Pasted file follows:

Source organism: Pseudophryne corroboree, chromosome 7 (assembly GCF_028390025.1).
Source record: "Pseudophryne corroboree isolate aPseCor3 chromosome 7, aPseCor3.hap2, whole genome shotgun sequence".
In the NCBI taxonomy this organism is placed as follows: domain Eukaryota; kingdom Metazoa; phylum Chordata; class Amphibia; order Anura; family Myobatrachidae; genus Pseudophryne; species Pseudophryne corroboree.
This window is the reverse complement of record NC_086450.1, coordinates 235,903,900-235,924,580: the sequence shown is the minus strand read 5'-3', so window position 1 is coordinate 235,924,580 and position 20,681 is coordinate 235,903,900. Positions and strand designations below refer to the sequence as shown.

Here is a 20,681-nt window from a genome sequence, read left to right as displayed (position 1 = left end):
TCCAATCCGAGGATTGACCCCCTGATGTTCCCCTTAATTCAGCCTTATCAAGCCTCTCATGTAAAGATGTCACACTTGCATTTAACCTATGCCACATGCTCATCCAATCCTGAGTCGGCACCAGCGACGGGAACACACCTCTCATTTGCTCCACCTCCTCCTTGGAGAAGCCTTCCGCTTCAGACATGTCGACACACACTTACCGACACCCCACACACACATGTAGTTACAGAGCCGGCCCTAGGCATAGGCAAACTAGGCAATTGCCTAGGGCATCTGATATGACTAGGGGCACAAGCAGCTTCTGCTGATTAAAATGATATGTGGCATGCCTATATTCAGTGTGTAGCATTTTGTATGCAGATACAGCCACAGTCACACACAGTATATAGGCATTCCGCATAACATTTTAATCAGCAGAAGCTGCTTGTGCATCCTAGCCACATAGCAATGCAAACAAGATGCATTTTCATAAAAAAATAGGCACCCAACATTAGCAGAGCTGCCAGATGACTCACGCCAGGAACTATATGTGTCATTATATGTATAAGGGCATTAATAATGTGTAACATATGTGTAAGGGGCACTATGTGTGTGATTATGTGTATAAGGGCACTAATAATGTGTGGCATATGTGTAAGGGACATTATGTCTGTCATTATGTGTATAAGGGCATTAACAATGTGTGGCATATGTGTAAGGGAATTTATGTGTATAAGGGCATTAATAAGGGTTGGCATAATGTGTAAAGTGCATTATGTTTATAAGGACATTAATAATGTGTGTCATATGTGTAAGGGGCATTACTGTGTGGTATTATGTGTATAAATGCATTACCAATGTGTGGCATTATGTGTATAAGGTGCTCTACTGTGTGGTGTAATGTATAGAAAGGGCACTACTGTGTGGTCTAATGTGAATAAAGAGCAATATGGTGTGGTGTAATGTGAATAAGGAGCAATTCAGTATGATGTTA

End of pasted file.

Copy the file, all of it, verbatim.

Source organism: Pseudophryne corroboree, chromosome 7 (assembly GCF_028390025.1).
Source record: "Pseudophryne corroboree isolate aPseCor3 chromosome 7, aPseCor3.hap2, whole genome shotgun sequence".
In the NCBI taxonomy this organism is placed as follows: domain Eukaryota; kingdom Metazoa; phylum Chordata; class Amphibia; order Anura; family Myobatrachidae; genus Pseudophryne; species Pseudophryne corroboree.
This window is the reverse complement of record NC_086450.1, coordinates 235,903,900-235,924,580: the sequence shown is the minus strand read 5'-3', so window position 1 is coordinate 235,924,580 and position 20,681 is coordinate 235,903,900. Positions and strand designations below refer to the sequence as shown.

Here is a 20,681-nt window from a genome sequence, read left to right as displayed (position 1 = left end):
TCCAATCCGAGGATTGACCCCCTGATGTTCCCCTTAATTCAGCCTTATCAAGCCTCTCATGTAAAGATGTCACACTTGCATTTAACCTATGCCACATGCTCATCCAATCCTGAGTCGGCACCAGCGACGGGAACACACCTCTCATTTGCTCCACCTCCTCCTTGGAGAAGCCTTCCGCTTCAGACATGTCGACACACACTTACCGACACCCCACACACACATGTAGTTACAGAGCCGGCCCTAGGCATAGGCAAACTAGGCAATTGCCTAGGGCATCTGATATGACTAGGGGCACAAGCAGCTTCTGCTGATTAAAATGATATGTGGCATGCCTATATTCAGTGTGTAGCATTTTGTATGCAGATACAGCCACAGTCACACACAGTATATAGGCATTCCGCATAACATTTTAATCAGCAGAAGCTGCTTGTGCATCCTAGCCACATAGCAATGCAAACAAGATGCATTTTCATAAAAAAATAGGCACCCAACATTAGCAGAGCTGCCAGATGACTCACGCCAGGAACTATATGTGTCATTATATGTATAAGGGCATTAATAATGTGTAACATATGTGTAAGGGGCACTATGTGTGTGATTATGTGTATAAGGGCACTAATAATGTGTGGCATATGTGTAAGGGACATTATGTCTGTCATTATGTGTATAAGGGCATTAACAATGTGTGGCATATGTGTAAGGGAATTTATGTGTATAAGGGCATTAATAAGGGTTGGCATAATGTGTAAAGTGCATTATGTTTATAAGGACATTAATAATGTGTGTCATATGTGTAAGGGGCATTACTGTGTGGTATTATGTGTATAAATGCATTACCAATGTGTGGCATTATGTGTATAAGGTGCTCTACTGTGTGGTGTAATGTATAGAAAGGGCACTACTGTGTGGTCTAATGTGAATAAAGAGCAATATGGTGTGGTGTAATGTGAATAAGGAGCAATTCAGTATGATGTTA